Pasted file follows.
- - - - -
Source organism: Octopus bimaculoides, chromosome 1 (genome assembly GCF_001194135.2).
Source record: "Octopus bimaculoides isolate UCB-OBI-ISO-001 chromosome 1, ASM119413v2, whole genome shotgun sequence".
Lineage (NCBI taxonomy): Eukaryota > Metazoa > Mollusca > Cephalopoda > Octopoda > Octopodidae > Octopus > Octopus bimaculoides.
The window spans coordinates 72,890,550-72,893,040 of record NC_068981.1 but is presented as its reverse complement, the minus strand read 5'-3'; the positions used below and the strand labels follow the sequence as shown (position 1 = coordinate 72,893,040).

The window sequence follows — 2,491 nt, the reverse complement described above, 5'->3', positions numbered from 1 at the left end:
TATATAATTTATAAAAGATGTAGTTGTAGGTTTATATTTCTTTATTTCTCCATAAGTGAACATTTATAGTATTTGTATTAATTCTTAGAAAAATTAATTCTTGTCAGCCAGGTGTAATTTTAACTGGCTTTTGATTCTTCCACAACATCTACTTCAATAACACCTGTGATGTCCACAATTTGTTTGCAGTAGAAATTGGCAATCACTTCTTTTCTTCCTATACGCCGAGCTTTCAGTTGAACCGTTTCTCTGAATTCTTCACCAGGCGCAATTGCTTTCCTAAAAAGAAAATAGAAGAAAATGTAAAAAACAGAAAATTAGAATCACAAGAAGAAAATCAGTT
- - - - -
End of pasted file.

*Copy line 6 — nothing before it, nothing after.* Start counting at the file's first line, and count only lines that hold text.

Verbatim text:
TATATAATTTATAAAAGATGTAGTTGTAGGTTTATATTTCTTTATTTCTCCATAAGTGAACATTTATAGTATTTGTATTAATTCTTAGAAAAATTAATTCTTGTCAGCCAGGTGTAATTTTAACTGGCTTTTGATTCTTCCACAACATCTACTTCAATAACACCTGTGATGTCCACAATTTGTTTGCAGTAGAAATTGGCAATCACTTCTTTTCTTCCTATACGCCGAGCTTTCAGTTGAACCGTTTCTCTGAATTCTTCACCAGGCGCAATTGCTTTCCTAAAAAGAAAATAGAAGAAAATGTAAAAAACAGAAAATTAGAATCACAAGAAGAAAATCAGTT